Telecoms also known as Telecommunications companies are contemplating the withdrawal of Unstructured Supplementary Service Data (USSD) services from Deposit Money Banks (DMBs) as a final attempt to recover a long-standing debt of N120 billion related to USSD services. This ongoing issue, spanning approximately four years, has created a growing divide between the telecom sector and the financial industry, with telcos also threatening legal action against the banks.
Gbenga Adebayo, Chairman of the Association of Licensed Telecoms Operators of Nigeria (ALTON), expressed disappointment that this matter has become politicized. He stressed that this is fundamentally a commercial matter that should have been resolved between willing buyers and sellers. Adebayo highlighted the negative impact of political interference in such issues and emphasized the importance of market forces in determining commercial terms.
During a recent meeting with the Minister of Communications, Innovation, and Digital Economy, Dr. Bosun Tijani, Adebayo mentioned that the minister acknowledged the issue and warned that service withdrawals might become necessary if the matter is not promptly resolved.
In a separate development, the Federal Government has initiated an Artificial Intelligence (AI) Research Scheme, intending to provide N5 million to 45 startups and researchers. The scheme aims to promote the integration of AI for economic advancement.
The Telecoms and Banks Dispute over Debt
Potential Impact on Consumers The ongoing dispute between Nigeria’s telecoms and banks regarding the USSD debt has consequences that extend beyond corporate interests. It has the potential to impact consumers in various ways, from service disruptions to cost implications.
One immediate concern for consumers is the looming threat of service disruptions. USSD technology is crucial for numerous daily services in Nigeria, including mobile banking, airtime top-ups, and access to essential information via mobile devices. If telecom companies decide to disable USSD services due to non-payment by banks, it could disrupt the daily routines of millions of Nigerians.
Consider being unable to check your bank balance or make payments via USSD on your basic phone. Simple tasks like recharging your phone through USSD could become cumbersome if these services are disrupted. This inconvenience could affect consumers, especially those who don’t use smartphones, potentially leaving them without access to vital financial services.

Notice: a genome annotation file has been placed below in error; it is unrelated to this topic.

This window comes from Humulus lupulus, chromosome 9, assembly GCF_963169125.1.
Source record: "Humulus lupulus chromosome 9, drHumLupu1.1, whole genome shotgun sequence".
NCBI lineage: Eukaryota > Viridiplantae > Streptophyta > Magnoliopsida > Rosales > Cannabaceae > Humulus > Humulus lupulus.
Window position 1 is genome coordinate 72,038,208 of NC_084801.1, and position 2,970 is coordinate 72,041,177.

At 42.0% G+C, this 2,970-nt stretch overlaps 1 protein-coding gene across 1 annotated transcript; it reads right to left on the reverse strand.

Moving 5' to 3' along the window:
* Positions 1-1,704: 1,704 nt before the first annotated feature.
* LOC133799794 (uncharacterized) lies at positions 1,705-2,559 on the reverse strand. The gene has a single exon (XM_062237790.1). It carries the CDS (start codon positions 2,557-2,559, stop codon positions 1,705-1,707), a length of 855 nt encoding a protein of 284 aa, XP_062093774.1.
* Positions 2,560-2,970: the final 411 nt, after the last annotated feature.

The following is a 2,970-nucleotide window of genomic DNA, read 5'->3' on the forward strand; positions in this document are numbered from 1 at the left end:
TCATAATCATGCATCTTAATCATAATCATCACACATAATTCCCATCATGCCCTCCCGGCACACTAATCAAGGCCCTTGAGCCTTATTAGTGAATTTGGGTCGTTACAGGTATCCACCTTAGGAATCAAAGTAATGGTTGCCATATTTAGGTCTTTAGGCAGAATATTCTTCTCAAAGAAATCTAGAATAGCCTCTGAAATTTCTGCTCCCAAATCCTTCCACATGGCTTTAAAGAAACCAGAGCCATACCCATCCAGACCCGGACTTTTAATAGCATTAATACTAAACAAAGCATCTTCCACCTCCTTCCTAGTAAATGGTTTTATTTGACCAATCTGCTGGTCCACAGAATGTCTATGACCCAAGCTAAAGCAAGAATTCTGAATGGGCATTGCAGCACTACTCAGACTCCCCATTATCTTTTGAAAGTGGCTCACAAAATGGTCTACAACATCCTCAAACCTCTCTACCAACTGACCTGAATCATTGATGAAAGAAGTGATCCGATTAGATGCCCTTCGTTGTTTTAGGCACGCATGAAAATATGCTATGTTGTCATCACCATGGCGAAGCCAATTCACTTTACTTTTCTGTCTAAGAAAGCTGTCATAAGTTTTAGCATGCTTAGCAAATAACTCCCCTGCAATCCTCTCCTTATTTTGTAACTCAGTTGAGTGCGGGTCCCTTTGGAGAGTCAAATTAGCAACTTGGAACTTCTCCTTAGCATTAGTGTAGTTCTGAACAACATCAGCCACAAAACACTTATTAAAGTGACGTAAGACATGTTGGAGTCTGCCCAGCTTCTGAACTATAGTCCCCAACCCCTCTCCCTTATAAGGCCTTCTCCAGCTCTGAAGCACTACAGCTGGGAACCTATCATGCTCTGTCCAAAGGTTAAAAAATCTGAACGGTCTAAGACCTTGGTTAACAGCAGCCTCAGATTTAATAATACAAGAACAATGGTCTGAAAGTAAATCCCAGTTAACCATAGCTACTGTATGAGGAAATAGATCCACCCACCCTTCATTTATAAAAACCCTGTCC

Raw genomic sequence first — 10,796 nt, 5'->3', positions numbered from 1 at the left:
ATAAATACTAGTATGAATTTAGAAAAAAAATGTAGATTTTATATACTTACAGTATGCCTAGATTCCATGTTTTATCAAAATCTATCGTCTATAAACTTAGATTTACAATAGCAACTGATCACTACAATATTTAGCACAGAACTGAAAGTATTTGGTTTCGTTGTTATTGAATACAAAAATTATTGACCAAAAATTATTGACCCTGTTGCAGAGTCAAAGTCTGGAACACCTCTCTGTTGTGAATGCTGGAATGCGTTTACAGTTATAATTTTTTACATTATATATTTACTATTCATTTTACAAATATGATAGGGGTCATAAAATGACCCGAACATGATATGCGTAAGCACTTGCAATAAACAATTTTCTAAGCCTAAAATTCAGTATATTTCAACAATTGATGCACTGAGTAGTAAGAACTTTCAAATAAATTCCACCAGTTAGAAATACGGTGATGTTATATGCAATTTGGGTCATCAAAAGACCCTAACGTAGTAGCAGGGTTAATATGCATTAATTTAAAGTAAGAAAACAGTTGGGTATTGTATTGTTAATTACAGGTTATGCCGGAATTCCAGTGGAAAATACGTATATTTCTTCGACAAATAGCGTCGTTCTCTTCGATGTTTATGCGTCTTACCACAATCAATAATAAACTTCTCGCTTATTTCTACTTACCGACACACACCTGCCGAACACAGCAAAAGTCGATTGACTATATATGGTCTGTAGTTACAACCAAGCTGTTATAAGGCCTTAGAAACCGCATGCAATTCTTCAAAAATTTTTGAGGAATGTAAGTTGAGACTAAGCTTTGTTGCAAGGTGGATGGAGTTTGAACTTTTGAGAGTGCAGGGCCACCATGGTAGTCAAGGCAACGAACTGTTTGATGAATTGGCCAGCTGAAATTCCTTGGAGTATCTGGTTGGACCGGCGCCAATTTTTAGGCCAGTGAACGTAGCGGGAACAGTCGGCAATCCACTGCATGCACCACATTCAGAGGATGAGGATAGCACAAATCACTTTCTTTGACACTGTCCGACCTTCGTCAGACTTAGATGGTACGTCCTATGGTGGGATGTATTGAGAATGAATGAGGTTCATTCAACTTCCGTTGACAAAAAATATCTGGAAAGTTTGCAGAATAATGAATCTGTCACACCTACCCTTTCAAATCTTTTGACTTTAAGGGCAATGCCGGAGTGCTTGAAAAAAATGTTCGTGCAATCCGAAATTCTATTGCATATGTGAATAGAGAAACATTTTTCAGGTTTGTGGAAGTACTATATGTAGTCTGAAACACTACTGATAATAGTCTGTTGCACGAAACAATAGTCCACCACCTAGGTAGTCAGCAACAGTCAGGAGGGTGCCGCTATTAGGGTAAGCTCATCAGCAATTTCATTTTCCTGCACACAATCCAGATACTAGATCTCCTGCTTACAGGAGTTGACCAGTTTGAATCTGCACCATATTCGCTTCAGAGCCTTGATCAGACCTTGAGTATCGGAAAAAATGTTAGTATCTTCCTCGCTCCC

Moreover, if telecom operators are burdened with the financial responsibility of providing USSD services without payment from banks, they may pass these additional costs onto consumers. In a competitive market, telcos might need to adjust tariffs or fees to cover their losses, potentially resulting in higher costs for users.
The disruption in services can also lead to additional costs for consumers. If people cannot complete mobile transactions and are forced to visit physical bank branches, they might incur transportation expenses and waste time. This can be especially challenging for those in rural areas or with limited access to banking infrastructure.
The dispute’s potential to disrupt USSD services also raises concerns about its impact on financial inclusion. Many Nigerians, especially in remote or underserved areas, rely on mobile banking and USSD services for their financial needs. Unreliable or costly services could hinder financial inclusion efforts, leaving vulnerable populations with limited access to banking services.
A Call for Resolution Consumers and industry stakeholders are hoping for a swift and amicable resolution to this dispute. Both the telecom and banking sectors play critical roles in the lives of Nigerians, and any prolonged dispute that negatively impacts consumers is far from an ideal outcome.
As the situation evolves, it is crucial for all parties involved to consider the impact on consumers and work toward a resolution that safeguards their interests and ensures the continued availability of essential USSD services. Ultimately, it is consumers who bear the brunt of the consequences of this dispute.
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